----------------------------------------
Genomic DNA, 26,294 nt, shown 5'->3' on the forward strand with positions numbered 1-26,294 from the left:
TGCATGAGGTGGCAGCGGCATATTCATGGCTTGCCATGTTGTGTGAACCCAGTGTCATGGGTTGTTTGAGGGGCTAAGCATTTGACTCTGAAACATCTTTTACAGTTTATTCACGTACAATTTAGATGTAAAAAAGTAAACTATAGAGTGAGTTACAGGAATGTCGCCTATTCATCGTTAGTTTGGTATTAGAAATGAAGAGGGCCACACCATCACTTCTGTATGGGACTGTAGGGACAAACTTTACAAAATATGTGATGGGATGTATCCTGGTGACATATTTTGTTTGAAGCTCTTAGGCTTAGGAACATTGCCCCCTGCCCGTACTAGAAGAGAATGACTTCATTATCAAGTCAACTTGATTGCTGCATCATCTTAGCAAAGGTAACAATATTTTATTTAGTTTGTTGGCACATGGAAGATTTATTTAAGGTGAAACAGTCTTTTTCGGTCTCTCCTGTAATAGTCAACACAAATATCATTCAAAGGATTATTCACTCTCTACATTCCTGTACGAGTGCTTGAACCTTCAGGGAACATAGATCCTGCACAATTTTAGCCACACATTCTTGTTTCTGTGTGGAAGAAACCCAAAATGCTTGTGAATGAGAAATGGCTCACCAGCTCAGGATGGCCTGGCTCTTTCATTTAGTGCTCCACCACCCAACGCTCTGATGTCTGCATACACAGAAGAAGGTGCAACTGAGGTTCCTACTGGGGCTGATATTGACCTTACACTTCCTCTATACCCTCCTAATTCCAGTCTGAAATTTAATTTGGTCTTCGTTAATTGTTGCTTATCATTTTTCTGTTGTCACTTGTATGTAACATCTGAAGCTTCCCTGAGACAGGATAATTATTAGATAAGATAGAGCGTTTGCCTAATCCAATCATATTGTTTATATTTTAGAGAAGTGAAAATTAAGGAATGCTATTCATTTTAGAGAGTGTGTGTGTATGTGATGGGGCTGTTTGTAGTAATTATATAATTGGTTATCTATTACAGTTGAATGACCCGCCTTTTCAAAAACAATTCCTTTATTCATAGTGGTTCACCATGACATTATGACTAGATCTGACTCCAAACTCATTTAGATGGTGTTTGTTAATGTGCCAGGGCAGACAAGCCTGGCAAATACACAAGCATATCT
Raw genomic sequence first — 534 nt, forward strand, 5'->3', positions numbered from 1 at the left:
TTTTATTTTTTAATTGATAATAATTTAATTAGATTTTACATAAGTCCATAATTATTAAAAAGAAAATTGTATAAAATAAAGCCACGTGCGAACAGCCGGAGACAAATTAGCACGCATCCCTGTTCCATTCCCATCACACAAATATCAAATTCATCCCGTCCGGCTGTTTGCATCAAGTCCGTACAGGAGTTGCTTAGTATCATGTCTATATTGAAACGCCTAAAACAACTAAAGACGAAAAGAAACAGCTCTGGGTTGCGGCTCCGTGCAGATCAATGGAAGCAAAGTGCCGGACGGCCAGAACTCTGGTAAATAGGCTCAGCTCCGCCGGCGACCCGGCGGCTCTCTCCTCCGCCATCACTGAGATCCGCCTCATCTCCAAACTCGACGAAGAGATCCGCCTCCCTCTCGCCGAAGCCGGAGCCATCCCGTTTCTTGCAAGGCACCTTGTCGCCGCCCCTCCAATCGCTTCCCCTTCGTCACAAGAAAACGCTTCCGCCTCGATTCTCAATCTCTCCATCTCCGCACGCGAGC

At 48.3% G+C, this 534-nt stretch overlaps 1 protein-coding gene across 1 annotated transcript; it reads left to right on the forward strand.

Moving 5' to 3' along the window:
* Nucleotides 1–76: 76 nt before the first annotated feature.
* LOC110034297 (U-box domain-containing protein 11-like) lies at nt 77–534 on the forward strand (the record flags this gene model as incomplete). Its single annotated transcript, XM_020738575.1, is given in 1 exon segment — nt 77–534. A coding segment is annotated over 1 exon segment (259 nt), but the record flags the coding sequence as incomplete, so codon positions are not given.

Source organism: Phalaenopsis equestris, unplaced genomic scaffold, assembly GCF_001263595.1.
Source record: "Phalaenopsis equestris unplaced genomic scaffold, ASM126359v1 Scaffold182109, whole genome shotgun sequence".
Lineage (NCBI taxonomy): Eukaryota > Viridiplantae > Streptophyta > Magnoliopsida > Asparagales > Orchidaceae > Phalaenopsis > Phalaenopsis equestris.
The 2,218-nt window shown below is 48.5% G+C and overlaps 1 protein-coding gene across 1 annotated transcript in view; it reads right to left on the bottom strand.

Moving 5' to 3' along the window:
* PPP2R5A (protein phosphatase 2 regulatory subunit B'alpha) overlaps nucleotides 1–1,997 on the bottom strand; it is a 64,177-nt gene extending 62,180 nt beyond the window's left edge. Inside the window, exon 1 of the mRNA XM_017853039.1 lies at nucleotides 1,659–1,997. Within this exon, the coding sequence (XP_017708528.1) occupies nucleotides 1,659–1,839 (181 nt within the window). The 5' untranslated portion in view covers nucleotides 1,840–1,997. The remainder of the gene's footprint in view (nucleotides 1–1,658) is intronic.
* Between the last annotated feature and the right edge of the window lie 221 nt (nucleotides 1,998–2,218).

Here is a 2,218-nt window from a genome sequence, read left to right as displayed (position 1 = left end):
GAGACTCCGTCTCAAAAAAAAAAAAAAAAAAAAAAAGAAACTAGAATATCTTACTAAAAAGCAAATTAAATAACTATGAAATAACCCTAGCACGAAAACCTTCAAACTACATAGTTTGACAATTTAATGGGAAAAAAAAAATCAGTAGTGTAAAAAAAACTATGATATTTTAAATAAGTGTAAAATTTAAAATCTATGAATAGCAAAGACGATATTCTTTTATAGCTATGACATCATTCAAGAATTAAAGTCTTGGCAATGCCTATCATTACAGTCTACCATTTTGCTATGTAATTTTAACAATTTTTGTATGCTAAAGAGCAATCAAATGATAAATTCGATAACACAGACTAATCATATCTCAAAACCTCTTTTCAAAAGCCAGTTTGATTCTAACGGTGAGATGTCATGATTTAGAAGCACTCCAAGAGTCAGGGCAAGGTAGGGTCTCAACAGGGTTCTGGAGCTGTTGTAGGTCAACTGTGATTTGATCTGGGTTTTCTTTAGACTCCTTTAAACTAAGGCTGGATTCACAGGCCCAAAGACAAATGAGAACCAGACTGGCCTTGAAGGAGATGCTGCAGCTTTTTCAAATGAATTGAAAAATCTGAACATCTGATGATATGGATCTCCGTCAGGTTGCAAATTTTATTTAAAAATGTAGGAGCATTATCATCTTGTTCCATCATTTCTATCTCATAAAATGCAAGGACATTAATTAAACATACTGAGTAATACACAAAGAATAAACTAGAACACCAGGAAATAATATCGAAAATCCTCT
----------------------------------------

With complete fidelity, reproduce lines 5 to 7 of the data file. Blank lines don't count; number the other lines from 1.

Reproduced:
At 48.3% G+C, this 534-nt stretch overlaps 1 protein-coding gene across 1 annotated transcript; it reads left to right on the forward strand.

Moving 5' to 3' along the window:
* Nucleotides 1–76: 76 nt before the first annotated feature.